I’ve been in NZ for three months now (three months today!) and I’ve noticed quite a few differences between here and home. Lots of things we have are the same…but different:
When I’m not cleaning toilets at my current job, I spend the day serving drinks to people. At home, most people would order a Coke or a Diet Coke, right? Here, Lemonade (which we in North America call “Sprite”) is the big seller, with Raspberry & Coke coming in second.
What’s Raspberry & Coke, you ask? It’s Coke with a splash of raspberry cordial. To me, it tastes just like cough syrup. They simply can’t get enough.
Another huge drink here: Lemon, Lime & Bitters. It’s massive. Bitters is this slightly alcoholic (and also slightly posionous) brown liquid. A few splashes of that, a few splashes of lime cordial (real lime is too expensive down here, so we just use fake lime) and lemonade. It’s massive. LLB for everyone from the ages 6-96.
2. Metric System
Canada uses the metric system….but not really. Like, we know it’s 25 degrees C outside, but we don’t talk about kilograms or meters or anything. Here, though, they’re all metric all the time. You walk 500 meters down the road. You cook at 175 degrees. You weigh 75kg.** I’ve always known about the metric system, but I’ve never really used it, ya know? America!
3. Scurvy is Rampant
Not really. Vegetables are just STUPIDLY expensive. I think I saw a guy trying to trade an iPad for some tomatoes the other day.
4. Snow Chains
It doesn’t really snow enough here to have snow tires (which they spell ‘tyres’), but the mountains do get snow that sticks around. Instead of tires, though, they use snow chains. Kiwis are so fucking hardcore!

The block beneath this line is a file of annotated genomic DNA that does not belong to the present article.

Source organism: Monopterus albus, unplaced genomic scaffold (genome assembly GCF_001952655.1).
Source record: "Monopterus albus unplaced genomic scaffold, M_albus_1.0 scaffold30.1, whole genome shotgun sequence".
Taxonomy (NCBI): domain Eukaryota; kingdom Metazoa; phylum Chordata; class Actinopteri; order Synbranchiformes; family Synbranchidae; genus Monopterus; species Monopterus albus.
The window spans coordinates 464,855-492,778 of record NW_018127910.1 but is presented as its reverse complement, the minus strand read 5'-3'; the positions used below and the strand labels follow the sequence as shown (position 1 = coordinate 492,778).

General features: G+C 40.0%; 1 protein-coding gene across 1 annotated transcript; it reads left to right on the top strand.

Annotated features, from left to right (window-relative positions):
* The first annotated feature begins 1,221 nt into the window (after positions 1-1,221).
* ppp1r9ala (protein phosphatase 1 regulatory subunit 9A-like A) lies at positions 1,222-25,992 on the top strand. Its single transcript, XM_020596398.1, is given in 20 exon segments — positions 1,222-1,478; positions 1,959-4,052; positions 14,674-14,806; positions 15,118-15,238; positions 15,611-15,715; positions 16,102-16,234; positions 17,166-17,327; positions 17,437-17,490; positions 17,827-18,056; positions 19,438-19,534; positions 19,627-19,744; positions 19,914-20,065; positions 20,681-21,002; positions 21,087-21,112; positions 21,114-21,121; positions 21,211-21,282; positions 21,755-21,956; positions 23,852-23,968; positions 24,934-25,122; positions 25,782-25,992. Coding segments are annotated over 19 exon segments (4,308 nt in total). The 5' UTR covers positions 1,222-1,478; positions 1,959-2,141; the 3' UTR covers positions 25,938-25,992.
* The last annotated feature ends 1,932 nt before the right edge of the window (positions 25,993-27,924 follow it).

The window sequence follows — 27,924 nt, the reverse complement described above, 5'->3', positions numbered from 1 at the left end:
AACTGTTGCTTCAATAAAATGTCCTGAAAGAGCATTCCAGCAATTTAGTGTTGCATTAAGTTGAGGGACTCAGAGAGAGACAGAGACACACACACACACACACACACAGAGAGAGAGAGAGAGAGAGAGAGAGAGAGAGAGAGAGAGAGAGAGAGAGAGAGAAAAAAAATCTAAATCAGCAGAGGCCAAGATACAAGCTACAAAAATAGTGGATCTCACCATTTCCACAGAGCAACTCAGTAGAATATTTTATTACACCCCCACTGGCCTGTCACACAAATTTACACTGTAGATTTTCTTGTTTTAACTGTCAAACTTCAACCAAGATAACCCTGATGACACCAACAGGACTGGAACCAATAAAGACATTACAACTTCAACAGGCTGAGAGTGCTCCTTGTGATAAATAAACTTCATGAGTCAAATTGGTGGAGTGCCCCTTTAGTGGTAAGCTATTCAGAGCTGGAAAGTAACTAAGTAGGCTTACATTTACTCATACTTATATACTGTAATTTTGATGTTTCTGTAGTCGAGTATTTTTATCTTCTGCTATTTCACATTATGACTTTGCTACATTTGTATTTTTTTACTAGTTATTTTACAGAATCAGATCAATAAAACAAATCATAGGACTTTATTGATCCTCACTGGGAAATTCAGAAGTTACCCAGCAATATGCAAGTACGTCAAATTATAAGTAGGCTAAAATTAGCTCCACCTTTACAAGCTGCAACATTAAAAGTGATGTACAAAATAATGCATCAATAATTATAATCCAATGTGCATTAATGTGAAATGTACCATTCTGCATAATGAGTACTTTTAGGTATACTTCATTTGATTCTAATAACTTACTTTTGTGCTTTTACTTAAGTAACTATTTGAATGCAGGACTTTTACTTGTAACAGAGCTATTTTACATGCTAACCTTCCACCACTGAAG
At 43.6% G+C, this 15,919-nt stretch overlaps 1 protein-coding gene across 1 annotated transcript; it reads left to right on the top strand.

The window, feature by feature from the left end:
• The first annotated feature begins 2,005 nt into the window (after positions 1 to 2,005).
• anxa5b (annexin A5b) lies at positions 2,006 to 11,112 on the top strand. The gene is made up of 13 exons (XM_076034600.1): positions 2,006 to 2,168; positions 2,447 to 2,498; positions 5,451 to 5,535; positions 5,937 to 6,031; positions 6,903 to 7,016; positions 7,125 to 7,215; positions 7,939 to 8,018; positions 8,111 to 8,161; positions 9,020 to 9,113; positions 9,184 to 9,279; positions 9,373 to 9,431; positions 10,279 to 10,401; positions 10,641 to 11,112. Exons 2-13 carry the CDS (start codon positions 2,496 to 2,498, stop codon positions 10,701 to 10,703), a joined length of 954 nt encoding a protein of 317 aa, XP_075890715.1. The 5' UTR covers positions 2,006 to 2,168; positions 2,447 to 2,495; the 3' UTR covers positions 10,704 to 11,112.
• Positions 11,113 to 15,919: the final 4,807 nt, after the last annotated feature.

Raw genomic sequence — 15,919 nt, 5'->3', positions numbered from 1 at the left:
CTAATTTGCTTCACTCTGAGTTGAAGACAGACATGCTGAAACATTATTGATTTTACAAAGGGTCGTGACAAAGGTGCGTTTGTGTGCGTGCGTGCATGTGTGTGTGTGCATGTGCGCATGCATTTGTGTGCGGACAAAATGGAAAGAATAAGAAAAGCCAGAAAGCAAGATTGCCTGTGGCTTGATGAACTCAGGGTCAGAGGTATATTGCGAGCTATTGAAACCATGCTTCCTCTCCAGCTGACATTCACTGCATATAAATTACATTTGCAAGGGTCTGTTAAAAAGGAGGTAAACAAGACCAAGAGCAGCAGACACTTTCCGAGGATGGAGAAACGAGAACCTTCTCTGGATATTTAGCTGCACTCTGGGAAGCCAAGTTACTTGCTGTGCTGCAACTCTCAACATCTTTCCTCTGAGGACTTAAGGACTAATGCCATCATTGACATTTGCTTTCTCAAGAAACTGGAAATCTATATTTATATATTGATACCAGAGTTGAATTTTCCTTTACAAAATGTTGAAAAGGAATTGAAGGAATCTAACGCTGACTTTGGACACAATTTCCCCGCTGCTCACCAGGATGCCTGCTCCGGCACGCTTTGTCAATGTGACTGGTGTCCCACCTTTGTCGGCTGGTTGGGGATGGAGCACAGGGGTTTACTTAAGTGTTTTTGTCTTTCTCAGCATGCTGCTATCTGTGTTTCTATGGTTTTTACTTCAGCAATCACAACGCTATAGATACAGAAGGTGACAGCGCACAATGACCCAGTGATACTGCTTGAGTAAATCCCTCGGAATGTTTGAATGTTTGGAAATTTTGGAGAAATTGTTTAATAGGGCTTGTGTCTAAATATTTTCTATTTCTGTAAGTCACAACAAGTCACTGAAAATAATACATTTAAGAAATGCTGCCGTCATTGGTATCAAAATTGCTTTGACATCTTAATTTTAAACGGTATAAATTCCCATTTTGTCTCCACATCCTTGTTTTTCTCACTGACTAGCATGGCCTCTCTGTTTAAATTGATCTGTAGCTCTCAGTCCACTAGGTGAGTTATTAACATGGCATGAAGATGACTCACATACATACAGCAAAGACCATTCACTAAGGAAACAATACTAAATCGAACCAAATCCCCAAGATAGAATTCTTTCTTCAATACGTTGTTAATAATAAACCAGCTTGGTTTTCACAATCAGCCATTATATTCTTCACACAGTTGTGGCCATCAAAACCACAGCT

It’ll be zero degrees out and while I’m walking down the street in a fleece jumper, a scarf and some mittens, your typical Kiwi dude will be hanging out on a patio, drinking a beer, in shorts. Shorts! Add to that the fact that Kiwi kids play outside, get dirty, and still have wooden play structures in the park…dudes, Kiwis are tough.
Much like Australia, we don’t do drip coffee here. Don’t be disgusting. Everything is espresso and made fresh. It’s the best.
7. Locking things up
This is most definitely a small-town thing; we don’t lock things up here. The house I was staying in was never locked, people leave their cars running while they pop into shops…once, I went to the bar with some friends and this guy left his bike and helmet just leaning up against the fence. Three hours later it was still there.
….most people lock their houses and stuff. Please don’t come here and steal things from my friends.
8. The “just don’t be an idiot” thing
When I went to visit this frozen-over dam, I couldn’t help but run up a few concrete steps to get a better view at a lookout. In North America, that lookout would be well-maintained, fenced in, and would have signs with pictures of stick men falling to their untimely deaths. Here? The fence looked like this:
A few pieces of rusted metal that would do nothing more than give you tetanus if you fell on it. And this is my favourite ‘difference’ between home and here; this country is so open, untouched and rugged…and it’s kept that way. Trails might be marked with small signposts, but it’s rare to find a fence that is meant to keep more than sheep out. It’s almost as if people here are saying “hey, we all love nature. Don’t litter, be respectful, and don’t be a dickhead and fall to your death. Just be chull, bro.” I love it.
I know these differences aren’t huge, but they’re the little things that constantly remind me that I’m not at home. These differences have become my new normal, which is pretty cool! I’m totally Borg. ….like, assimilated. Right? Get it? Do…guys? Where’d you go?
*I’m assuming lion season exists